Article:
About Beth

Beth, along with her husband, Mike, is co-owner of two Italian Deli/Markets in St. Louis - Viviano’s Festa Italiano. When not creating yummy new menu items for the deli, she’s the pediatric research lab supervisor at Washington University School of Medicine. Read more out about Viviano’s Festa Italiano.

About Irene

Irene loves to think, read and dream about food. She enjoys cooking & eating in general. Although she demures about her talents, Irene has a finely-tuned palate that her friends envy. She bakes on occasion. The rest of the time she's creating memories with her family and friends. . . or she's learning a new needlecraft technique.

About Deborah

Deborah is a wife, mother, grandmother, traveler, bootlegger, and a very poor speller! As Victor Hazan so eloquently puts it, Deborah has chosen Umbria to be the home of her soul. When she can’t be there in body, she spends her free time cooking & reading about Italy. She blogs mostly about food and about trips – past and future – here: Old Shoes New Trip.

About Doug

Doug lives in Eastern Ontario in a farmhouse built in 1903. He is a retired teacher with four adult children, a wife, a son-in-law, two Irish step-grandchildren and one grandson who he is lucky to hang with a lot. He has way too many books. Doug also blogs at To Slow Time Down.

About Cindy

Cindy lives in Eagle River, Alaska where her freezer is always full of salmon, halibut & shrimp. Cindy participates in several regular cooking challenges. You can read more about her cooking and life in the last frontier on her blog, Baked Alaska.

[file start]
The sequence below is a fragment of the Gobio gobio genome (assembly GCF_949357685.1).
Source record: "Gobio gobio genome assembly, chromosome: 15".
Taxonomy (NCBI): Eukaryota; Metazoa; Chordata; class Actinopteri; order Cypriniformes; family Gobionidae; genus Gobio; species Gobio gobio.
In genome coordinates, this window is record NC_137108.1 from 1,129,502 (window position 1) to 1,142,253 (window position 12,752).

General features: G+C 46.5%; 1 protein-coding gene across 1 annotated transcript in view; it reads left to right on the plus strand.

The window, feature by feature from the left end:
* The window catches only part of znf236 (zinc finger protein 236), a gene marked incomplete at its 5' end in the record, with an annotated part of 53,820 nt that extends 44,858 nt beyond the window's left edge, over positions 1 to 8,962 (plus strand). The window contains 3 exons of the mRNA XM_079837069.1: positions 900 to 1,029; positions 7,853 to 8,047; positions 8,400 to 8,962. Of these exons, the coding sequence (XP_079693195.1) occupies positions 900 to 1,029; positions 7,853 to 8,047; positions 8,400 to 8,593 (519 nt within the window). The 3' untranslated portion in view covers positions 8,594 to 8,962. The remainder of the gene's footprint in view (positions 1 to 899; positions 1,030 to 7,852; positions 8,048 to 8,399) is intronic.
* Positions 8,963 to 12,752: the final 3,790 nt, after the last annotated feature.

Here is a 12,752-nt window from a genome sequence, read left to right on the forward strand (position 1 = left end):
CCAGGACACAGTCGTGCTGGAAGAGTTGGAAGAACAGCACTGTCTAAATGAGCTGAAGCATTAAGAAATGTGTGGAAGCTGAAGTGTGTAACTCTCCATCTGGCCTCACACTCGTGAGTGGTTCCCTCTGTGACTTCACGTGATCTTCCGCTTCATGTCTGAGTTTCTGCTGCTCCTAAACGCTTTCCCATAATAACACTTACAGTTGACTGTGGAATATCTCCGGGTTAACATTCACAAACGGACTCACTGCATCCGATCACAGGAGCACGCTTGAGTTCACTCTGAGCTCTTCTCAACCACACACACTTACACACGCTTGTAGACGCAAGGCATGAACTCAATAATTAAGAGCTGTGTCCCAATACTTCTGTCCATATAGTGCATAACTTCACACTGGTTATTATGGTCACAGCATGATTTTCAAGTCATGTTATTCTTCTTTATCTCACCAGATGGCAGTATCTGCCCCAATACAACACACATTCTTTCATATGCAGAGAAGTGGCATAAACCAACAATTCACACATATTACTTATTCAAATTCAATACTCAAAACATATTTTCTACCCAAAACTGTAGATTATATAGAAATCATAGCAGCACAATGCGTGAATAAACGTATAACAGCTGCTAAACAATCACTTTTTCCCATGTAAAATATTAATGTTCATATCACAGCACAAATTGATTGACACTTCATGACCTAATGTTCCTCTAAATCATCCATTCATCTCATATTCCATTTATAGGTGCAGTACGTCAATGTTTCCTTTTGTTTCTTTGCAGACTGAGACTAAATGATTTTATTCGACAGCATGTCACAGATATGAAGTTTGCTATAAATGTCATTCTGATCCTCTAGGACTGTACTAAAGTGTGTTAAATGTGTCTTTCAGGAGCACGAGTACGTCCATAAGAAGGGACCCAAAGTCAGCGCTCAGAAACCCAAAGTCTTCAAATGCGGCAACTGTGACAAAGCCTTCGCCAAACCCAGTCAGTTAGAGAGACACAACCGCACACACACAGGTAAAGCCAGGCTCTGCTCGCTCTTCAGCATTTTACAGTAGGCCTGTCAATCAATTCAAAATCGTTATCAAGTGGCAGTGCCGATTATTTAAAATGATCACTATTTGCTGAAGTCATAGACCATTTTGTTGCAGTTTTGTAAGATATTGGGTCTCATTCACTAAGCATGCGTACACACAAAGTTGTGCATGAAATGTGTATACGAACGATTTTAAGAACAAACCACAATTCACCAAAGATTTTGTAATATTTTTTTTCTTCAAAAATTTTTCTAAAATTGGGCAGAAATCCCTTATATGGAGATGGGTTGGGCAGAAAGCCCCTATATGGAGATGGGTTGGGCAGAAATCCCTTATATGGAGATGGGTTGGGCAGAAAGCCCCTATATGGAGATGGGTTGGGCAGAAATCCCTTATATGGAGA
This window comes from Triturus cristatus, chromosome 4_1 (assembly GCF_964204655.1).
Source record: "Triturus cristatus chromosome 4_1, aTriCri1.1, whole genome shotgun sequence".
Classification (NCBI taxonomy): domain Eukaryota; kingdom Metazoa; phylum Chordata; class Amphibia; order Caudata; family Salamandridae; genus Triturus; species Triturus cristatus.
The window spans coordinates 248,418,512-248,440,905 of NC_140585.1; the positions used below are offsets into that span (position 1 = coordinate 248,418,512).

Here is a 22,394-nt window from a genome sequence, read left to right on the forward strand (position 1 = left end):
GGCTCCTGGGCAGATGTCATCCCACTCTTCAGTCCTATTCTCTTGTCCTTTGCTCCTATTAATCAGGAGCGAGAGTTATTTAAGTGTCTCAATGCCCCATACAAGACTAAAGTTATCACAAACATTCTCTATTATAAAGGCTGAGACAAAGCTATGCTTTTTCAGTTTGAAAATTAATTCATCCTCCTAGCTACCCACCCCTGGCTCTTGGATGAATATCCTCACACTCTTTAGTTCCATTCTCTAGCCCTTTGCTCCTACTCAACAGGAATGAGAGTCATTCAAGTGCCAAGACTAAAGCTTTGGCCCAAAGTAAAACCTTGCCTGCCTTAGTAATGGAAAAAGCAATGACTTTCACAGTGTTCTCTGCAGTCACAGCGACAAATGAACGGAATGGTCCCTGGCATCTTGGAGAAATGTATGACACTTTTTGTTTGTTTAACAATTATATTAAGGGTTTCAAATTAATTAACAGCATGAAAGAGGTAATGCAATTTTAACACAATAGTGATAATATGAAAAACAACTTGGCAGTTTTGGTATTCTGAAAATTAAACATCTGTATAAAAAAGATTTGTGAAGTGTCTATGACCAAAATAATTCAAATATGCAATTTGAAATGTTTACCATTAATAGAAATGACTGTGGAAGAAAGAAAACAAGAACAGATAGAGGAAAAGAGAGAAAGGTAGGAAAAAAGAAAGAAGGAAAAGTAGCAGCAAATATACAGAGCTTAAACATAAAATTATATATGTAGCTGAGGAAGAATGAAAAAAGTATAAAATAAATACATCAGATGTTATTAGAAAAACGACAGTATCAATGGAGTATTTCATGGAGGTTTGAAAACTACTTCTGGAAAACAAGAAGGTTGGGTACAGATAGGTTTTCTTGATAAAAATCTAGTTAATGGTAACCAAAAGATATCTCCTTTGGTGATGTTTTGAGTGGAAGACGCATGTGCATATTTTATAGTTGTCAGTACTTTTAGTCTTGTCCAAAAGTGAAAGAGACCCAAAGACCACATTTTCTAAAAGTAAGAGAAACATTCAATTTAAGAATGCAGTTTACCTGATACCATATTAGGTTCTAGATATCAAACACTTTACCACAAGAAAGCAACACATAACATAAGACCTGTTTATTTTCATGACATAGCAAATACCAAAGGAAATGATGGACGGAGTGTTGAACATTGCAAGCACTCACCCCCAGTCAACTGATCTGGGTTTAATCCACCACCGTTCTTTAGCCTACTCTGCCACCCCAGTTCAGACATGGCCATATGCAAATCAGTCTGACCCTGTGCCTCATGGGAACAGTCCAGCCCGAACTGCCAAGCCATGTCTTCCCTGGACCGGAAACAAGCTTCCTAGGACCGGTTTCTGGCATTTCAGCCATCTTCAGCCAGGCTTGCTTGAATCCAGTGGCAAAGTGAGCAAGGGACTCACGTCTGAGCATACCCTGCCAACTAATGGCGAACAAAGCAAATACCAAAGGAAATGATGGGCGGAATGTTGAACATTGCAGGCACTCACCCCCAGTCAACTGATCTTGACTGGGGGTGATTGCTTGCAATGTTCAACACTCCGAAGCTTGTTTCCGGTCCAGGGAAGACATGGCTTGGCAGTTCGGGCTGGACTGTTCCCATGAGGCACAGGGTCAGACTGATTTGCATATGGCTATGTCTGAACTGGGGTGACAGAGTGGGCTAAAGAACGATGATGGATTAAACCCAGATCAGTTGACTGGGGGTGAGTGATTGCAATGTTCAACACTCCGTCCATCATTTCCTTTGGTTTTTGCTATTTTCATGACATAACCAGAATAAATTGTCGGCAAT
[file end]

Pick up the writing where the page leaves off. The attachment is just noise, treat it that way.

About Sandi

Sandi is a true Southerner, but a traveler & Italian cook at heart. She lives in Alabama and knows more about fried green tomatoes than fricassees. Her family owned the WhistleStop Café for many years. Sandi also blogs at Whistlestop Cafe Cooking.

About Jan

Jan, a serious home cook, has owned “Essentials” since 1992. She is passionate about all things Italian, especially the cuisine & the language. Jan blogs about her travels (next trip Italy May/June of 2010) at: Keep your Feet in the Street.

About Jerry

Jerry is a food obsessed Canadian. He learned to love Italian food as a child while eating the meals prepared by his Napolitano uncle. He learned to cook Italian foods by watching his uncle cook these feasts for the family. This love of Italian food has been honed through serious personal experimentation in eating and cooking. Willing to try most anything once, Jerry isn't so sure about tripe! Jerry also blogs at Jerry's Thoughts, Musings, and Rants!

About Palma

Palma is a Marriage & Family Therapist in Palm Desert, CA. She’s an Italian-American with a passion for cooking, entertaining, & travel to Italy. She’s always planning her next culinary adventure to Italia on her blog, Palmabella's Passions

About Kim

Kim is our permanent sub and the image above gives you a good idea of the look on her face when she realized she was drafted. Kim loves to eat, drink, travel and cook - probably in that order. When she's not here, you can find her organizing and leading food, wine and beer tours in Europe as co-owner and operator of GrapeHops or blogging at What I Really Think.

« Cindy's Final Thoughts | Main | Saturday's Final Thoughts from Palma »

Friday's final thoughts~

In March of 2010, at the encouragment of Deborah, several friends from several countries decided to embark on an adventure. We decided to cook our way through Marcella Hazan's 'Essentials of Italian Cooking'. Everyday a new recipe, everyday a new adventure. We posted on Facebook and on our blog Pomodori e Vino. The rules were very simple . . . If it was your turn you made it. It didn't matter if it was tripe, cotechino, or prune gelato. We would work our way through pasta and variety meats.